Detlev Schlichter has a very apt post today on his blog Paper Money Collapse entitled “The Inconvenient Truth about Sovereign Debt.” He talks about the ongoing crisis in Greece (soon to be coming to various other places around the globe). Here are a few excerpts:
The efforts of our political leaders to socialize the fallout from the financial crisis by means of the balance sheets of the government and the central bank, and to thereby sustain an illusion of normalcy, have guaranteed that the financial crisis is now morphing into a sovereign debt crisis – a process that is unfolding at different speeds globally but that in many places is well advanced already. On a long enough time line, everywhere is Greece.
The following is a brief analysis of who owes who:
Who owes government debt? Who do the lenders to governments ultimately hold a claim against? The answer is not as obvious as it is in the case of loans to private entities, such as individuals or corporations…
In the case of Greece, for example, many will consider the answer to this question obvious: The Greek “people” have an obligation to repay the loans that banks and bond investors have extended to the government of the Greek “people”. After all, the government represent “the people” and have thus borrowed in the name of “the people”. So “the people” of Greece have a collective obligation to pay.
This is nonsense. It is unjust and economically absurd. Also, it is simply not going to happen. Forget about it. Not only in Greece – forget about it almost everywhere. Once the debt load has reached a certain level the “people” won’t pay – and rightly so.
The question of who owes who when governments and central banks blow up their balance sheets to bail out banks and other miscreants cuts right to the heart of the fuzzy notions of representative democracy.
The loan from a banker or bond investor to a government is a contract, and many people will assert that contracts have to be honoured for the market economy to work. But most Greeks never contracted for this debt, their government officials did. The loan is between a lender (bank or bond investor) and the government – a political entity. That entity has seriously overspent and is now going broke.
I maintain that the vast majority of people do not consider the debt of their government to be the equivalent of their own personal debt, nor do they feel obligated morally to assume responsibility for any action that government officials undertake or any contract that they sign. This position is sensible.
To paraphrase Frederic Bastiat, government is the great fiction where everyone tries to live at the behest of everyone. What we have is a very really system of all against all, the very system governments were supposed to “protect” against. Governments are not the people. They don’t even represent the people. They just do whatever they can get away with to help their cronies and then hope the people are dumb enough to re-elect them every so often. So far, their plan has worked well.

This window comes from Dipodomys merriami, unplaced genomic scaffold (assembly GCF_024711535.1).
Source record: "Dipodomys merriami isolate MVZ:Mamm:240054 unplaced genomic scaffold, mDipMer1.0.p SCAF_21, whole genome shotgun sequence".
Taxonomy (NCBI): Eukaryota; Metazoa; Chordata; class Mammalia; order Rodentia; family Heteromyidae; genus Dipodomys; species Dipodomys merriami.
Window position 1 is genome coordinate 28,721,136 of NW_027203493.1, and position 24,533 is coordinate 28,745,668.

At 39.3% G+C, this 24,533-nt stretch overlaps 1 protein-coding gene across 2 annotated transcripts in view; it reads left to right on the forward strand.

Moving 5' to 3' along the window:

The whole notion of democratic “representation” has been obscured by constant propaganda trying to tell us that the government qua democratically elected government represents “the people”, that it looks after the “national interest” (which is a convenient political fiction) and “society as a whole”. This is evidently not the case. The government is not a true representative of anybody
If governments can make ridiculous deals with bankers and expect taxpayers and future unborn generations to foot the bill then the very foundation of liberal society, private property, no longer exists.
The German anarchist philosopher, Max Stirner, saw this very clearly already 166 years ago when he wrote in his “Der Einzige und sein Eigentum” (“The Ego and Its Own”) that if there was a state, all property was owned by it. The individual can just borrow it for a fee – taxes. Or, as Doug Casey put it: Try not paying your real estate taxes for a year or two, and you find out who really owns your house.
Such clear thinking is sadly the exception today when most people happily state that we need a state to protect private property. I would argue that today in all advanced democracies the state is almost certainly the largest threat to your property and future market income.